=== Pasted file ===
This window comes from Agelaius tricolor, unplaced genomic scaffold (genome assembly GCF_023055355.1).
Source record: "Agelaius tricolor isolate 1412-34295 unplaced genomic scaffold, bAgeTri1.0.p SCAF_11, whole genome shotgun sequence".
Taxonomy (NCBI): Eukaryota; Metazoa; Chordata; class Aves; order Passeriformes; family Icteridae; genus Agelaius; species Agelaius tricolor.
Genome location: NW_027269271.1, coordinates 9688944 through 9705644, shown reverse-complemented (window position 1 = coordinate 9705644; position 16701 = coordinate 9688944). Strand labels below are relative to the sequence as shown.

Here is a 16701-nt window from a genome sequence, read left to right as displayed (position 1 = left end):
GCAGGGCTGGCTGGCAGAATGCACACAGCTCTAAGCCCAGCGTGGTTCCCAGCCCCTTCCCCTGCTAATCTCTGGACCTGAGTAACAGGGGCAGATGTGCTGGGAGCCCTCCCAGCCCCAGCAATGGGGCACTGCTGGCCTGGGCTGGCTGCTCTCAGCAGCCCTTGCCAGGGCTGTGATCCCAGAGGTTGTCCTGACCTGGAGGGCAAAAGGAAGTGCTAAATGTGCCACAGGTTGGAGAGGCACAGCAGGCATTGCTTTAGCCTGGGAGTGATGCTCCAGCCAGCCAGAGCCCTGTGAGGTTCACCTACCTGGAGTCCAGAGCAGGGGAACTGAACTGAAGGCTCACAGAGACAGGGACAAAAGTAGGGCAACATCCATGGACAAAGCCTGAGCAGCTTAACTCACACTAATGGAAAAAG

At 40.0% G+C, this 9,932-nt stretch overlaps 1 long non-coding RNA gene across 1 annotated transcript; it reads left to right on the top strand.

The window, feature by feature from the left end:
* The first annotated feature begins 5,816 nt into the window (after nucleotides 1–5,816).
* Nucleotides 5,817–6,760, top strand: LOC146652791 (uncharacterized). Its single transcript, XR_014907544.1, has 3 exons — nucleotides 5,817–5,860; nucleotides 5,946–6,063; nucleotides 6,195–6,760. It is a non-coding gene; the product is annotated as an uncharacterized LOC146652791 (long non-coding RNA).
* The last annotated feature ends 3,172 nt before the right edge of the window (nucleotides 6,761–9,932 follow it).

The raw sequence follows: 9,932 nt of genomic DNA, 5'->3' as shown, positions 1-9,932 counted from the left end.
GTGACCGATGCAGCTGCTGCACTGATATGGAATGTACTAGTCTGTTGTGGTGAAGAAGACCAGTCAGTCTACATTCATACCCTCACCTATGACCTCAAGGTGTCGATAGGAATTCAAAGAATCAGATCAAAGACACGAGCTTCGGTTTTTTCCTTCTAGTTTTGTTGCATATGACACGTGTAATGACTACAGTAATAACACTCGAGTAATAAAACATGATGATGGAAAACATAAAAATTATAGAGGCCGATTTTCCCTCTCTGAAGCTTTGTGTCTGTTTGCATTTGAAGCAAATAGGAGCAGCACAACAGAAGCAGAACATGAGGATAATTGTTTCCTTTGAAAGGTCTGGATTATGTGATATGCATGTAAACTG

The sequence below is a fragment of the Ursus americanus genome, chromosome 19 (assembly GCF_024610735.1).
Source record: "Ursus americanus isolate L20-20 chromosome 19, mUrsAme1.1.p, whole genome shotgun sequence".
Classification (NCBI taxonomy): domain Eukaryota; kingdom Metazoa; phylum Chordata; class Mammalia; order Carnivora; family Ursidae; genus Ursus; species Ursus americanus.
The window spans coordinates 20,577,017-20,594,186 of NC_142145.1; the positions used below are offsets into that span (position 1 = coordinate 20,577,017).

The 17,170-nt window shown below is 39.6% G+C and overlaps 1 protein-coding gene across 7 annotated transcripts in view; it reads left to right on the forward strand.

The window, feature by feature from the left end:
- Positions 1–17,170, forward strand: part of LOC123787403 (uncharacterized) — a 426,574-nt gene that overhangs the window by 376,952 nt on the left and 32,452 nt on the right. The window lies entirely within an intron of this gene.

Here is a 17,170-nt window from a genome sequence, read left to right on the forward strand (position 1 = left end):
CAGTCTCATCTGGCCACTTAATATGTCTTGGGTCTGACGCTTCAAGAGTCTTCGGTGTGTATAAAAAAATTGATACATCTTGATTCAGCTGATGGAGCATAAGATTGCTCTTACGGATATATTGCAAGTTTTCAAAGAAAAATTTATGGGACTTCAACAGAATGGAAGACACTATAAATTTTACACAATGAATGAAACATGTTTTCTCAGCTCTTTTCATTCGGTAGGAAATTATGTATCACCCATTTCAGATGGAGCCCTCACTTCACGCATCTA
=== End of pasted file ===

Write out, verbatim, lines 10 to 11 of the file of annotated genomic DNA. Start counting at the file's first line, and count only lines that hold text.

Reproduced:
* Nucleotides 5,817–6,760, top strand: LOC146652791 (uncharacterized). Its single transcript, XR_014907544.1, has 3 exons — nucleotides 5,817–5,860; nucleotides 5,946–6,063; nucleotides 6,195–6,760. It is a non-coding gene; the product is annotated as an uncharacterized LOC146652791 (long non-coding RNA).
* The last annotated feature ends 3,172 nt before the right edge of the window (nucleotides 6,761–9,932 follow it).